Five-Year Data Confirm That Early Treatment with Betaseron(R) at First Sign of Disease Can Delay Progression to MS

Sunday, September 21, 2008 General News
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MONTREAL, Sept. 20 Bayer HealthCare Pharmaceuticalsannounced today that new data from its BENEFIT (BEtaseron in Newly Emergingmultiple sclerosis For Initial Treatment) study confirm that early initiationof Betaseron(R) (interferon beta-1b) treatment in patients with a first eventsuggestive of multiple sclerosis (MS) significantly delayed the onset ofclinically-definite MS (CDMS) by 37 percent (p=0.003) and McDonald MS by 45percent (p<0.0001) over five years compared to delayed treatment. The resultsconfirm a continued benefit of initiating treatment with Betaseron shortlyafter the first event.(1) These five-year findings from the BENEFIT study werepresented today at the World Congress on Treatment and Research in MultipleSclerosis (WCTRIMS).

"The BENEFIT five-year results are the first and only prospectivelyplanned data to confirm a continuous benefit over five years when treatment isinitiated shortly after the earliest sign of MS," said Dr. Mark Freedman,Professor of Neurology at the University of Ottawa and investigator of thestudy. "These results confirm that treatment with Betaseron after the firstMS event or attack can reduce the risk of developing MS over five yearscompared to delayed treatment."

The study also demonstrated that early treatment with Betaseron had abeneficial effect on cognition that became even more pronounced over time. Atfive years, patients with early treatment had better cognitive function (meanPASAT score) compared to patients with delayed treatment (p= 0.0045).(1)PASAT, or the Paced Auditory Serial Addition Test, is a widely accepted toolthat measures intellectual function and cognition.

"Changes in cognitive function have important implications for a patient'squality of life. Changes in cognition, along with fatigue, can be a reasonfor early departure from the workforce. Patients treated early with Betaseronfared better in tests of cognitive function compared to those with delayedtreatment, which is good news for people with MS," Dr. Freedman said.

The BENEFIT study was the first to demonstrate a reduction in the risk ofconfirmed EDSS progression, as measured by the Expanded Disability StatusScale (EDSS), with early versus delayed treatment. This effect first appearedat year three, with a significant risk reduction of 40 percent (p=0.022).(2)Over five years, a nominal risk reduction of 24 percent (p=0.177) was observedfor early treatment compared to delayed treatment. This difference over fiveyears was not statistically significant.(1)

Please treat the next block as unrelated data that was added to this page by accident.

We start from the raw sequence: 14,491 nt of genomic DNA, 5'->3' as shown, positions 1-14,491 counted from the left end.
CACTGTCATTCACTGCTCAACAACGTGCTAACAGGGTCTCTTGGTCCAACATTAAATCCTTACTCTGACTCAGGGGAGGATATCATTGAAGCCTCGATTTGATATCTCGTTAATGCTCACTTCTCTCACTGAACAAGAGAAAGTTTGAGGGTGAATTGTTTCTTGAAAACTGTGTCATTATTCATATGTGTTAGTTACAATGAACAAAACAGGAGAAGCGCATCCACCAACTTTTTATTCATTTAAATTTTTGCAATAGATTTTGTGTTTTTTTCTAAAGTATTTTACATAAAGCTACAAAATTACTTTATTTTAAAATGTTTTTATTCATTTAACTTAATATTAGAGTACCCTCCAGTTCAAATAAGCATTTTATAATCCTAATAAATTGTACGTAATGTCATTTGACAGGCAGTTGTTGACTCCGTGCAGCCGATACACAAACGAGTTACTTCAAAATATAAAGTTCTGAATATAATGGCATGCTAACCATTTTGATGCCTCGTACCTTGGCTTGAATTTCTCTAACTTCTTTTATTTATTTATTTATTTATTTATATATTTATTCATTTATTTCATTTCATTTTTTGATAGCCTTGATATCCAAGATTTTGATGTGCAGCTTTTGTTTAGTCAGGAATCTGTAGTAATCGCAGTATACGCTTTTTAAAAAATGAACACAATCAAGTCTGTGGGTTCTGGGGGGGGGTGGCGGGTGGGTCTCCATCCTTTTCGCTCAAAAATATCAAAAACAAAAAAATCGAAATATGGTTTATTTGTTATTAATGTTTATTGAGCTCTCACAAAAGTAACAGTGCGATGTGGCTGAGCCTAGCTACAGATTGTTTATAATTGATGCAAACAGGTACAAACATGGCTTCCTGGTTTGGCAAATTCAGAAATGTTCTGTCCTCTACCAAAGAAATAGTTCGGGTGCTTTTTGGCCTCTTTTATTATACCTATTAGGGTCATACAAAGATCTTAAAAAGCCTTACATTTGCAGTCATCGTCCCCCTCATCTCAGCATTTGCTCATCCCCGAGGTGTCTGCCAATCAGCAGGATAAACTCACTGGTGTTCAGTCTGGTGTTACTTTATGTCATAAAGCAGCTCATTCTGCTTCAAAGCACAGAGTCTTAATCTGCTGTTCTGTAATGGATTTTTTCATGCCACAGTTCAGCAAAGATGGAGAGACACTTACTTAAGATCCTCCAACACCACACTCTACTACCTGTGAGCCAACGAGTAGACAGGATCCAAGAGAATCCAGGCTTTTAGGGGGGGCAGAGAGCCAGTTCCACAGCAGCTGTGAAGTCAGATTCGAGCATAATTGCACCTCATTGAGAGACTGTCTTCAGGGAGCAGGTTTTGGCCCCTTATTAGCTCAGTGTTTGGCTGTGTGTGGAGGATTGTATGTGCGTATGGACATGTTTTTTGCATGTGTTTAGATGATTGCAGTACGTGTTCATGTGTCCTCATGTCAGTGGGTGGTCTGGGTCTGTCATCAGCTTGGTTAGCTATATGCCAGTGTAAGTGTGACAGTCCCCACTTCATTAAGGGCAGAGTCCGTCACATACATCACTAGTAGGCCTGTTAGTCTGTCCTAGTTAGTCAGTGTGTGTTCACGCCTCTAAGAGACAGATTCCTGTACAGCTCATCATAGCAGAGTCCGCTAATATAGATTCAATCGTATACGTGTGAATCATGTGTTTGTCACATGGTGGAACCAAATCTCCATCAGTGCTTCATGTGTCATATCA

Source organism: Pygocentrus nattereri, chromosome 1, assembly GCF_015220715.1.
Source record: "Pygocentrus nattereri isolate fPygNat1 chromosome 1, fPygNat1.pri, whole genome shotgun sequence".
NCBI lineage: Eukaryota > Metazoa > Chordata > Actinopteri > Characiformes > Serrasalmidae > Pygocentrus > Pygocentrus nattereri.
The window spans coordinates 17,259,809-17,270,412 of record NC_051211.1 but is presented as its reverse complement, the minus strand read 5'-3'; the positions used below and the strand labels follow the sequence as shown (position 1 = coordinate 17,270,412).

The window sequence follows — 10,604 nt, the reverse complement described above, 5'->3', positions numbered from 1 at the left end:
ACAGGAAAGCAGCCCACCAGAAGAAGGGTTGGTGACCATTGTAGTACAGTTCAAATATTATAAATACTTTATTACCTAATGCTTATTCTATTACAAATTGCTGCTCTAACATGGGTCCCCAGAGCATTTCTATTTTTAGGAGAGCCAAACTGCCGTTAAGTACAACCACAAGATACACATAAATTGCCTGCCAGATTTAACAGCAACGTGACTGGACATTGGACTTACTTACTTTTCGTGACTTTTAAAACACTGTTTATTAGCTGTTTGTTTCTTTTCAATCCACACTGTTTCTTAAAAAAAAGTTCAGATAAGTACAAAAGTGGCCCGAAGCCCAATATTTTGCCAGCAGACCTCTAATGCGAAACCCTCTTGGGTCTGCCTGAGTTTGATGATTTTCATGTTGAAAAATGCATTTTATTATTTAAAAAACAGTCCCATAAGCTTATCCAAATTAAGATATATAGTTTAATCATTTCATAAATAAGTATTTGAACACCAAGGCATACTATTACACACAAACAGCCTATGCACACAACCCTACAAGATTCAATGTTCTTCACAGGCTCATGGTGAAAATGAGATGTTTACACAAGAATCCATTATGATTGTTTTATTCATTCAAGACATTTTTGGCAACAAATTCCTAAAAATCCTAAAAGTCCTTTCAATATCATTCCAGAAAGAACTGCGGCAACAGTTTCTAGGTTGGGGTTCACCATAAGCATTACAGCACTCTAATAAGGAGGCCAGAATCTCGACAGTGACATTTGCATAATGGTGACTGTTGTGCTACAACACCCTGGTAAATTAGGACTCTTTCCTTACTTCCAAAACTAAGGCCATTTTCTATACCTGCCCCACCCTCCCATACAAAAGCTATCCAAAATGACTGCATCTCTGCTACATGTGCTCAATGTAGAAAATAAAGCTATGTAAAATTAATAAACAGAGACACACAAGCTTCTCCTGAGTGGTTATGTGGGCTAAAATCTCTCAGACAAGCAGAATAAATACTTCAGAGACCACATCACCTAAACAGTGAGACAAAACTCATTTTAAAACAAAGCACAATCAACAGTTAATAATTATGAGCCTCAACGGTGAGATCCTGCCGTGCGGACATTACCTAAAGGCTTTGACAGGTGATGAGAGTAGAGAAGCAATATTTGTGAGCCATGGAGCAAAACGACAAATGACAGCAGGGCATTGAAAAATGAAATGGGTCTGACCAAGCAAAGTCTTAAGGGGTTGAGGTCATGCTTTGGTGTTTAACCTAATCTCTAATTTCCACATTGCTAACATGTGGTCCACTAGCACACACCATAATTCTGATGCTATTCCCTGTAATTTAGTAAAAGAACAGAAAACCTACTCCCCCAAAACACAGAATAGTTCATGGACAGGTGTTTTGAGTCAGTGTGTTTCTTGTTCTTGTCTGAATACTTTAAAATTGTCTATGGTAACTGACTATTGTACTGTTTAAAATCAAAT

The key findings from the BENEFIT five-year study showed that:(1)

-- Starting Betaseron after the first clinical event delayed thedevelopment of CDMS by more than two years (750 days) in the 40th percentile.

-- Patients treated early with Betaseron had a greater reduction inrelapse rate over five years compared to patients with delayed treatment,(0.21 versus 0.27) despite the latter receiving at least three years oftreatment after the second attack or after two years (p=0.014; Poisson model).This effect was mainly due to the differences between the groups during thefirst two years.

-- Early treatment significantly reduced the development of newly activebrain lesions (new or enlarging T2 lesions, Gd-enhancing lesions) compared todelayed treatment (p=0.0062).

-- In the BENEFIT study there was a high level of study completion ofBetaseron by patients with the earliest signs of MS. Two-thirds of patients(67 percent) in the early treatment group continued on Betaseron for fiveyears.

-- Patients consistently reported a high Health-Related Quality of Lifeover the five-year study period.

Adverse events (AEs) reported at five years were consistent with theproduct label.


BENEFIT is the first and only prospectively planned five-year MS study todemonstrate the long-lasting benefits of

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